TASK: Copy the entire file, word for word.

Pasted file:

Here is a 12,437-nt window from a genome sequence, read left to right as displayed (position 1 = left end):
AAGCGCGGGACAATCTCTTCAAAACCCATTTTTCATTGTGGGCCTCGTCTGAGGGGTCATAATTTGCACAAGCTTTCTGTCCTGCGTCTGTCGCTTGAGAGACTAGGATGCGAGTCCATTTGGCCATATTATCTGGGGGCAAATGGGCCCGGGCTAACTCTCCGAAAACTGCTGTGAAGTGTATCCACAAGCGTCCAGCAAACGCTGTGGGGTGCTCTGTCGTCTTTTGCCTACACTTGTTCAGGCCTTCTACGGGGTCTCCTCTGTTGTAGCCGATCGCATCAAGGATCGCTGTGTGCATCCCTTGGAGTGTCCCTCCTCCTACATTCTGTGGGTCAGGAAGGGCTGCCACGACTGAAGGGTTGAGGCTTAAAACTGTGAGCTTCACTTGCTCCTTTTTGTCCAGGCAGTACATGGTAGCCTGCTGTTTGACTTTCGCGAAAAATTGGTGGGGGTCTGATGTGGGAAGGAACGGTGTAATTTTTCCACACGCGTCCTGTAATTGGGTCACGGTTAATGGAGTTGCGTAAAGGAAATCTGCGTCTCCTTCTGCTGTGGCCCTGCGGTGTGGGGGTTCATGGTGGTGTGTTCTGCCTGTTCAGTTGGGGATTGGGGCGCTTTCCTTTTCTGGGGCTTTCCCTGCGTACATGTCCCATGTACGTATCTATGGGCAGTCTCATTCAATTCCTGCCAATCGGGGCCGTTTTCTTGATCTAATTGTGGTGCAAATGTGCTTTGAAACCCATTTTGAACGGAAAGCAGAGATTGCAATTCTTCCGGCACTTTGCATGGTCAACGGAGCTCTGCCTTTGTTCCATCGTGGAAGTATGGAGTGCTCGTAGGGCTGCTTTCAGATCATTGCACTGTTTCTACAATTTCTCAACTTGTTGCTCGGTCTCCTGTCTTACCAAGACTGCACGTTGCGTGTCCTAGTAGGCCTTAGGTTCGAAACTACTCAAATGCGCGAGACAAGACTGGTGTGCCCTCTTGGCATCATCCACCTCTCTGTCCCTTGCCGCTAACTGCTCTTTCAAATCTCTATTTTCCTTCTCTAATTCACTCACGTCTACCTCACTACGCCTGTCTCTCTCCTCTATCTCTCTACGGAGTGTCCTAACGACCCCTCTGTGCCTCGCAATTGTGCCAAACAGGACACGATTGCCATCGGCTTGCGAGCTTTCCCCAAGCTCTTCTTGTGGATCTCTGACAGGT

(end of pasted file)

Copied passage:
Here is a 12,437-nt window from a genome sequence, read left to right as displayed (position 1 = left end):
AAGCGCGGGACAATCTCTTCAAAACCCATTTTTCATTGTGGGCCTCGTCTGAGGGGTCATAATTTGCACAAGCTTTCTGTCCTGCGTCTGTCGCTTGAGAGACTAGGATGCGAGTCCATTTGGCCATATTATCTGGGGGCAAATGGGCCCGGGCTAACTCTCCGAAAACTGCTGTGAAGTGTATCCACAAGCGTCCAGCAAACGCTGTGGGGTGCTCTGTCGTCTTTTGCCTACACTTGTTCAGGCCTTCTACGGGGTCTCCTCTGTTGTAGCCGATCGCATCAAGGATCGCTGTGTGCATCCCTTGGAGTGTCCCTCCTCCTACATTCTGTGGGTCAGGAAGGGCTGCCACGACTGAAGGGTTGAGGCTTAAAACTGTGAGCTTCACTTGCTCCTTTTTGTCCAGGCAGTACATGGTAGCCTGCTGTTTGACTTTCGCGAAAAATTGGTGGGGGTCTGATGTGGGAAGGAACGGTGTAATTTTTCCACACGCGTCCTGTAATTGGGTCACGGTTAATGGAGTTGCGTAAAGGAAATCTGCGTCTCCTTCTGCTGTGGCCCTGCGGTGTGGGGGTTCATGGTGGTGTGTTCTGCCTGTTCAGTTGGGGATTGGGGCGCTTTCCTTTTCTGGGGCTTTCCCTGCGTACATGTCCCATGTACGTATCTATGGGCAGTCTCATTCAATTCCTGCCAATCGGGGCCGTTTTCTTGATCTAATTGTGGTGCAAATGTGCTTTGAAACCCATTTTGAACGGAAAGCAGAGATTGCAATTCTTCCGGCACTTTGCATGGTCAACGGAGCTCTGCCTTTGTTCCATCGTGGAAGTATGGAGTGCTCGTAGGGCTGCTTTCAGATCATTGCACTGTTTCTACAATTTCTCAACTTGTTGCTCGGTCTCCTGTCTTACCAAGACTGCACGTTGCGTGTCCTAGTAGGCCTTAGGTTCGAAACTACTCAAATGCGCGAGACAAGACTGGTGTGCCCTCTTGGCATCATCCACCTCTCTGTCCCTTGCCGCTAACTGCTCTTTCAAATCTCTATTTTCCTTCTCTAATTCACTCACGTCTACCTCACTACGCCTGTCTCTCTCCTCTATCTCTCTACGGAGTGTCCTAACGACCCCTCTGTGCCTCGCAATTGTGCCAAACAGGACACGATTGCCATCGGCTTGCGAGCTTTCCCCAAGCTCTTCTTGTGGATCTCTGACAGGT